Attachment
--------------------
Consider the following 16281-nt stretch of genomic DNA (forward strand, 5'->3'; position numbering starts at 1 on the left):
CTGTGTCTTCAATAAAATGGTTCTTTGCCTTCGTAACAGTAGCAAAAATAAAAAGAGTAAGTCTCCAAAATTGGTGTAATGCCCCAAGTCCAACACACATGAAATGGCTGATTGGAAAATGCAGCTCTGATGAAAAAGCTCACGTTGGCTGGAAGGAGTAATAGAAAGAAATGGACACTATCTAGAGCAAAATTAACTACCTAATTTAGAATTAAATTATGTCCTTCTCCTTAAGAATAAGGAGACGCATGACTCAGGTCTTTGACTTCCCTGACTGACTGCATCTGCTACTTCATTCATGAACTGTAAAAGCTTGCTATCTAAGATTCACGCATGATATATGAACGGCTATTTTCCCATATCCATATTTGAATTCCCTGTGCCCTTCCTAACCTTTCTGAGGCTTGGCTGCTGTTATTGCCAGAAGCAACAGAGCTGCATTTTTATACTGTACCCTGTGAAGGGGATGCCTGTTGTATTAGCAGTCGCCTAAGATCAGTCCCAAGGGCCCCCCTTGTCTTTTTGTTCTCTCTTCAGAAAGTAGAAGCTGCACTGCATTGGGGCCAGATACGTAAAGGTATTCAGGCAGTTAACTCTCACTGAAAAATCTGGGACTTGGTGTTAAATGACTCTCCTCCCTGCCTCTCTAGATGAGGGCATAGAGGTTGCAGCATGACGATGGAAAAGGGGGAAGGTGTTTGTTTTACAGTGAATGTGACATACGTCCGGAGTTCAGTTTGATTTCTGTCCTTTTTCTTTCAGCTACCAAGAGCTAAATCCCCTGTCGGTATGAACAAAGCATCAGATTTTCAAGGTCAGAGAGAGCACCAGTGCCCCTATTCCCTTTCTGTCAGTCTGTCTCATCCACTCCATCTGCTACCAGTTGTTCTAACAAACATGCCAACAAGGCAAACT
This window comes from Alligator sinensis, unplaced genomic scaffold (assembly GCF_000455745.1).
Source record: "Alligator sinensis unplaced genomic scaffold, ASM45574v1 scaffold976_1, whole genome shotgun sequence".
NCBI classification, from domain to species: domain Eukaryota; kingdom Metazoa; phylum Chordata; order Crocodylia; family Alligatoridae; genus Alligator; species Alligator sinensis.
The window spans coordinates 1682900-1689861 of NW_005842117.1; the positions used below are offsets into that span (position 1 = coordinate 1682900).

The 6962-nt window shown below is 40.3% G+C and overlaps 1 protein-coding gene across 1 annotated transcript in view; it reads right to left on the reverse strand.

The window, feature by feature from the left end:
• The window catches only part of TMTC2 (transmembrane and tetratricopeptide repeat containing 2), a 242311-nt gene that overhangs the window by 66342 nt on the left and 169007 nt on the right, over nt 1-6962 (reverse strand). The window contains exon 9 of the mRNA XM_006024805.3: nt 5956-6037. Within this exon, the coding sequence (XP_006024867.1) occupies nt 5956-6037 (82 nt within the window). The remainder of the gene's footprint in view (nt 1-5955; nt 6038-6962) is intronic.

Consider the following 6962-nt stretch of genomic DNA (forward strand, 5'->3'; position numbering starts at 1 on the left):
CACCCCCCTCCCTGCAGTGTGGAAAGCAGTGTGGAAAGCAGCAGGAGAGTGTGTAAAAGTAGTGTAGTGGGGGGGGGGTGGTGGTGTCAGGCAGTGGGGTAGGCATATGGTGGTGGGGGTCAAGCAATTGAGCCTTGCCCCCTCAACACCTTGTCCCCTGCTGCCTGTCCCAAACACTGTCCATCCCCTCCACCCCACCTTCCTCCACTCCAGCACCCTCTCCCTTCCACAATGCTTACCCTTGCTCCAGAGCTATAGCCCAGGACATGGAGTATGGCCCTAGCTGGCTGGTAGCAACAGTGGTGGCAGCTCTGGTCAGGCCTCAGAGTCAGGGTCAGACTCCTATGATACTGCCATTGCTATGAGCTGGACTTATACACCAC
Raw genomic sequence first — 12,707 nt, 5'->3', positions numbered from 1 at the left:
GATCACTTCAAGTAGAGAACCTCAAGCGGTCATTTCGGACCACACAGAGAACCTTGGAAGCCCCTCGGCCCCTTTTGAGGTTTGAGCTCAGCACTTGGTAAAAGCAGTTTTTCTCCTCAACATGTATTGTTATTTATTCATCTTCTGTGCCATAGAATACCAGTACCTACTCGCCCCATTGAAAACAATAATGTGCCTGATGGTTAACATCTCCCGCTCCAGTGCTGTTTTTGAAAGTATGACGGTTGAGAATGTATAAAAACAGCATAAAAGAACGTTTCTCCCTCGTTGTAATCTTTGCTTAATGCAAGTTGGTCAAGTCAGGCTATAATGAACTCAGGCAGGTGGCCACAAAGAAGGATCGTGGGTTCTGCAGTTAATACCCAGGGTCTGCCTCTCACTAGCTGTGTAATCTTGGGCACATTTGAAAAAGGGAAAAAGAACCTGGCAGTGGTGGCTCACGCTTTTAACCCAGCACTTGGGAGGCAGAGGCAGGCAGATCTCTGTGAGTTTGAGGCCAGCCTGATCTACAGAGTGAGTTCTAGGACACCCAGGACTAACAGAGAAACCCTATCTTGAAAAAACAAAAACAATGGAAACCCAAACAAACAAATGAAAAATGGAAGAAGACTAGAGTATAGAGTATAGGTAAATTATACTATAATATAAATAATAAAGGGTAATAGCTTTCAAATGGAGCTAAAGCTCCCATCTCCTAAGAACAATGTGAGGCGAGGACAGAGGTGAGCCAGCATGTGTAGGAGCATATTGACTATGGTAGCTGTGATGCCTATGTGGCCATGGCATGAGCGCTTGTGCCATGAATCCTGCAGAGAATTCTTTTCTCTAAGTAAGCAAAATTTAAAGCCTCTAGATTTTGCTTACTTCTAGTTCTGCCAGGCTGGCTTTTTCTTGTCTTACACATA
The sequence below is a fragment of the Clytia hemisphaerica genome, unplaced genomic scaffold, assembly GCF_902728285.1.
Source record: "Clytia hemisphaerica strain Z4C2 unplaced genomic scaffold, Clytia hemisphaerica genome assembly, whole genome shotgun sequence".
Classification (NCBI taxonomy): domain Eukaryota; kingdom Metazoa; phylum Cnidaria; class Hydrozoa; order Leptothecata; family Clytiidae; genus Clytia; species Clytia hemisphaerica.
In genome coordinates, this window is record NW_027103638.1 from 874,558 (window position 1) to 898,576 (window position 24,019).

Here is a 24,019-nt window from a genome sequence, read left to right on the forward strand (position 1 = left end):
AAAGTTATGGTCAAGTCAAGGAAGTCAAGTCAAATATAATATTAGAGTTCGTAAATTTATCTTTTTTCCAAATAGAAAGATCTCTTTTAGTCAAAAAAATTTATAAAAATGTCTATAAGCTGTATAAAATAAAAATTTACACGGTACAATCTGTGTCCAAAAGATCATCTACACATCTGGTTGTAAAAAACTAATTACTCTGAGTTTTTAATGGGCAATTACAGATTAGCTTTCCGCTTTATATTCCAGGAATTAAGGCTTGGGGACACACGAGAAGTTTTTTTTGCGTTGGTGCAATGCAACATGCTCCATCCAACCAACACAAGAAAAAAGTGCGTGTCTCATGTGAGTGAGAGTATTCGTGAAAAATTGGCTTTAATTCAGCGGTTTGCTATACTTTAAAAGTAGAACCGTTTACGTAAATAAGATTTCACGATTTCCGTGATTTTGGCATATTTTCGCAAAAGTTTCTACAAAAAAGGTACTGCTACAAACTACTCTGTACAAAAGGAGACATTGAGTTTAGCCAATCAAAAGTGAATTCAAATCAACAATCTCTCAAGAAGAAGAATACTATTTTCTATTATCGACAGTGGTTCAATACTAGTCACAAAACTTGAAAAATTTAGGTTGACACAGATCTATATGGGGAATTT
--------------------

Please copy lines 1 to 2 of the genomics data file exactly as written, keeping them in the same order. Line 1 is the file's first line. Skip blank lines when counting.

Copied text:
Consider the following 16281-nt stretch of genomic DNA (forward strand, 5'->3'; position numbering starts at 1 on the left):
CTGTGTCTTCAATAAAATGGTTCTTTGCCTTCGTAACAGTAGCAAAAATAAAAAGAGTAAGTCTCCAAAATTGGTGTAATGCCCCAAGTCCAACACACATGAAATGGCTGATTGGAAAATGCAGCTCTGATGAAAAAGCTCACGTTGGCTGGAAGGAGTAATAGAAAGAAATGGACACTATCTAGAGCAAAATTAACTACCTAATTTAGAATTAAATTATGTCCTTCTCCTTAAGAATAAGGAGACGCATGACTCAGGTCTTTGACTTCCCTGACTGACTGCATCTGCTACTTCATTCATGAACTGTAAAAGCTTGCTATCTAAGATTCACGCATGATATATGAACGGCTATTTTCCCATATCCATATTTGAATTCCCTGTGCCCTTCCTAACCTTTCTGAGGCTTGGCTGCTGTTATTGCCAGAAGCAACAGAGCTGCATTTTTATACTGTACCCTGTGAAGGGGATGCCTGTTGTATTAGCAGTCGCCTAAGATCAGTCCCAAGGGCCCCCCTTGTCTTTTTGTTCTCTCTTCAGAAAGTAGAAGCTGCACTGCATTGGGGCCAGATACGTAAAGGTATTCAGGCAGTTAACTCTCACTGAAAAATCTGGGACTTGGTGTTAAATGACTCTCCTCCCTGCCTCTCTAGATGAGGGCATAGAGGTTGCAGCATGACGATGGAAAAGGGGGAAGGTGTTTGTTTTACAGTGAATGTGACATACGTCCGGAGTTCAGTTTGATTTCTGTCCTTTTTCTTTCAGCTACCAAGAGCTAAATCCCCTGTCGGTATGAACAAAGCATCAGATTTTCAAGGTCAGAGAGAGCACCAGTGCCCCTATTCCCTTTCTGTCAGTCTGTCTCATCCACTCCATCTGCTACCAGTTGTTCTAACAAACATGCCAACAAGGCAAACT